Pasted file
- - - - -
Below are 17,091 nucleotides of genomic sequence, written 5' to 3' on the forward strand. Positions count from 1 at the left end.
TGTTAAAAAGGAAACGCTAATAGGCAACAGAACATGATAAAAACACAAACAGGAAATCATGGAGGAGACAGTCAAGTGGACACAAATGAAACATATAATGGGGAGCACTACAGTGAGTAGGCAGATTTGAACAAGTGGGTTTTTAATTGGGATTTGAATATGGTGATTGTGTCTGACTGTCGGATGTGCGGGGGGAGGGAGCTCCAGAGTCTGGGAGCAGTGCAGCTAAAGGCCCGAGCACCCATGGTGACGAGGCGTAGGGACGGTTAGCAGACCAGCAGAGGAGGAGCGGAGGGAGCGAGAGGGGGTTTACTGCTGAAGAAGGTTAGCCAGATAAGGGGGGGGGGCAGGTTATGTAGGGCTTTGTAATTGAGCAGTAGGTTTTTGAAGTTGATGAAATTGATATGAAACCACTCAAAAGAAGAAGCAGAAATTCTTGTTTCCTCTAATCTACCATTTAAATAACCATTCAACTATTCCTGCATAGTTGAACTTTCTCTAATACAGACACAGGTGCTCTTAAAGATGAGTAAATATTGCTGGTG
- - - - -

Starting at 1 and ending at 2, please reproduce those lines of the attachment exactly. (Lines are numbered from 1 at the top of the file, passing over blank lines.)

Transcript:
Below are 17,091 nucleotides of genomic sequence, written 5' to 3' on the forward strand. Positions count from 1 at the left end.
TGTTAAAAAGGAAACGCTAATAGGCAACAGAACATGATAAAAACACAAACAGGAAATCATGGAGGAGACAGTCAAGTGGACACAAATGAAACATATAATGGGGAGCACTACAGTGAGTAGGCAGATTTGAACAAGTGGGTTTTTAATTGGGATTTGAATATGGTGATTGTGTCTGACTGTCGGATGTGCGGGGGGAGGGAGCTCCAGAGTCTGGGAGCAGTGCAGCTAAAGGCCCGAGCACCCATGGTGACGAGGCGTAGGGACGGTTAGCAGACCAGCAGAGGAGGAGCGGAGGGAGCGAGAGGGGGTTTACTGCTGAAGAAGGTTAGCCAGATAAGGGGGGGGGGCAGGTTATGTAGGGCTTTGTAATTGAGCAGTAGGTTTTTGAAGTTGATGAAATTGATATGAAACCACTCAAAAGAAGAAGCAGAAATTCTTGTTTCCTCTAATCTACCATTTAAATAACCATTCAACTATTCCTGCATAGTTGAACTTTCTCTAATACAGACACAGGTGCTCTTAAAGATGAGTAAATATTGCTGGTG